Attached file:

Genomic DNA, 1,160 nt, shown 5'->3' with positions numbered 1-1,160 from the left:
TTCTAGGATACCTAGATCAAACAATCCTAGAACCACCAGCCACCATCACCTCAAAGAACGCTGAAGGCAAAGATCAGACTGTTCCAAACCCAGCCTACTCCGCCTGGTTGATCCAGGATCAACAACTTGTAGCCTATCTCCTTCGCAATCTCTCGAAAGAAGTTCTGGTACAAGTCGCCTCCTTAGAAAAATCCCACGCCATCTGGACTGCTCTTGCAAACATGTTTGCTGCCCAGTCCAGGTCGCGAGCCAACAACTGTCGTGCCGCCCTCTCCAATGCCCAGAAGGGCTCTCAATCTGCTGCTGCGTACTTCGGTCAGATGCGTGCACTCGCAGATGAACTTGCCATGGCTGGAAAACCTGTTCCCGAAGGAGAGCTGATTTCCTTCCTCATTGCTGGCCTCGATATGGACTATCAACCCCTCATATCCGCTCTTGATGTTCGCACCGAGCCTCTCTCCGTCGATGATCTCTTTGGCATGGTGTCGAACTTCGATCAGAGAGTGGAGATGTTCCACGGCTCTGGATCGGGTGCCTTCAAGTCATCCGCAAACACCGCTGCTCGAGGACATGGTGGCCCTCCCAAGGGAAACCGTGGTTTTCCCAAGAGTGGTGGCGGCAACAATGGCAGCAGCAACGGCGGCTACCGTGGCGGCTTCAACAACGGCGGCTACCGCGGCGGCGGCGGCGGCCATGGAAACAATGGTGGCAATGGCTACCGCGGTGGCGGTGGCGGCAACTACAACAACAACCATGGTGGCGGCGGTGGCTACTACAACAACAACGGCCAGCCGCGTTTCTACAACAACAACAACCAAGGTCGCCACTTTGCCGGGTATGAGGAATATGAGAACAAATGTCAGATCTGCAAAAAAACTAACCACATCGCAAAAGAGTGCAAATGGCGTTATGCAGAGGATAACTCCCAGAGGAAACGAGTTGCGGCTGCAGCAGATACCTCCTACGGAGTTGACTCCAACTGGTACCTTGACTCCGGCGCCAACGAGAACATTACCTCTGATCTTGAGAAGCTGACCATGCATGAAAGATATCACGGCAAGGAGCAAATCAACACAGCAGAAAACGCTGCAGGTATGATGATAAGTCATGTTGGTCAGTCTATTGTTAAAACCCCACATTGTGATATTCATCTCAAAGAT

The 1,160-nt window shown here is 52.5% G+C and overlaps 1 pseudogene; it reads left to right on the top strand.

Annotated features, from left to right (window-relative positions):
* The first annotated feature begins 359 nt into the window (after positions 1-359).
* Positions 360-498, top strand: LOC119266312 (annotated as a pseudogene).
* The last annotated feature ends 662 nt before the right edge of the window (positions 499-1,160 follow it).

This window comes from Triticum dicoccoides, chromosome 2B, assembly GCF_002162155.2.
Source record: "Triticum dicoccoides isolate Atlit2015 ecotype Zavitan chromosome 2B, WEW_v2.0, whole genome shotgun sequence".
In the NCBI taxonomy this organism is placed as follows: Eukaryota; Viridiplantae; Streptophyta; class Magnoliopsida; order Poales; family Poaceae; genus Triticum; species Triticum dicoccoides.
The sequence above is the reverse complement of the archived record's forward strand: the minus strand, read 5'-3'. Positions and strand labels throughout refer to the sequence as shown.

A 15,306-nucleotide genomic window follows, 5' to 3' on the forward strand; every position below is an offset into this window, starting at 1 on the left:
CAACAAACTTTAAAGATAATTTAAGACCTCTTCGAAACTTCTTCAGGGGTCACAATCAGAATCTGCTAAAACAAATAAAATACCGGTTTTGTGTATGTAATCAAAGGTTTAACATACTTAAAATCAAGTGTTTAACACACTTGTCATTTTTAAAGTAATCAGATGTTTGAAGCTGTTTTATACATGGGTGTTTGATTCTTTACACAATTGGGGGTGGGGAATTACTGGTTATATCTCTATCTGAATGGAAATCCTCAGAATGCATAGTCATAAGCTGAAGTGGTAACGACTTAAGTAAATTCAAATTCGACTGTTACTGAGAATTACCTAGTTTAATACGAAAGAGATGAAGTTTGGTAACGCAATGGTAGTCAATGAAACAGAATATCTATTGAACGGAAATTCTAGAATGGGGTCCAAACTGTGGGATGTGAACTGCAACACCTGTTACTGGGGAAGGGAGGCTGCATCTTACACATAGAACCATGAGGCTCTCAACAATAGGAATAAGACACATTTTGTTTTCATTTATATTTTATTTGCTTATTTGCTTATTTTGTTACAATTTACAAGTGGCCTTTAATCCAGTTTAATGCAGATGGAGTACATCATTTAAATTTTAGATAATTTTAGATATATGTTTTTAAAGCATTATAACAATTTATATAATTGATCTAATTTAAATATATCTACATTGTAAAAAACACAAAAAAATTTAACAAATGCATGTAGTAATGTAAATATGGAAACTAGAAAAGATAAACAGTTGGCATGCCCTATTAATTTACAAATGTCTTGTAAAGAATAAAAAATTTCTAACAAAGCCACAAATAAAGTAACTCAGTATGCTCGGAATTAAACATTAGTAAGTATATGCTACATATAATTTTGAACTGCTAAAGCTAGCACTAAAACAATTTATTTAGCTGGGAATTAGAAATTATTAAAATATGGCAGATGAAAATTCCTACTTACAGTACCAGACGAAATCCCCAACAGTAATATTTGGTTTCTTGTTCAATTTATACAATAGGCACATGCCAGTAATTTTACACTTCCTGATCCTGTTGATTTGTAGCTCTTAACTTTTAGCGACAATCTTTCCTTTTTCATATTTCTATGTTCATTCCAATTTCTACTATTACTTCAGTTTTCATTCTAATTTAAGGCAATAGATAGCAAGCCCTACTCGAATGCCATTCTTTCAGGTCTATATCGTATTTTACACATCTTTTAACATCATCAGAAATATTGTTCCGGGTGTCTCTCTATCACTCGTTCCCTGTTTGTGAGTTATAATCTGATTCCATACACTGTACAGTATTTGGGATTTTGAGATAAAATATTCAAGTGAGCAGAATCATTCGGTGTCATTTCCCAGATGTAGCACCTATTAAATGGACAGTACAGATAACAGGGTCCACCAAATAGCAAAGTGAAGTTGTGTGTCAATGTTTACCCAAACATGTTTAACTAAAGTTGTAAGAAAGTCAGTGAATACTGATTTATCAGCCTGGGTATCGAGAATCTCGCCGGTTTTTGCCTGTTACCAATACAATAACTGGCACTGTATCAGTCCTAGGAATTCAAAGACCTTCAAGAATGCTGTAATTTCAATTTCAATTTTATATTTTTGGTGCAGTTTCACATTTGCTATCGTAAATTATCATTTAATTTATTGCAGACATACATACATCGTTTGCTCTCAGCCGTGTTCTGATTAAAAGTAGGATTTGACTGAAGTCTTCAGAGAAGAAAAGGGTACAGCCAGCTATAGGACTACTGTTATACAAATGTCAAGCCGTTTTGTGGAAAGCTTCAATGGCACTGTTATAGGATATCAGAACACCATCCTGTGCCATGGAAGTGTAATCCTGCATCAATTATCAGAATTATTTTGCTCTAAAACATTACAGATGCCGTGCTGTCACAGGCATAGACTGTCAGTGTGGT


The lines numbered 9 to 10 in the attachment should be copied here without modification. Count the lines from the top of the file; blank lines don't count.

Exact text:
Source record: "Triticum dicoccoides isolate Atlit2015 ecotype Zavitan chromosome 2B, WEW_v2.0, whole genome shotgun sequence".
In the NCBI taxonomy this organism is placed as follows: Eukaryota; Viridiplantae; Streptophyta; class Magnoliopsida; order Poales; family Poaceae; genus Triticum; species Triticum dicoccoides.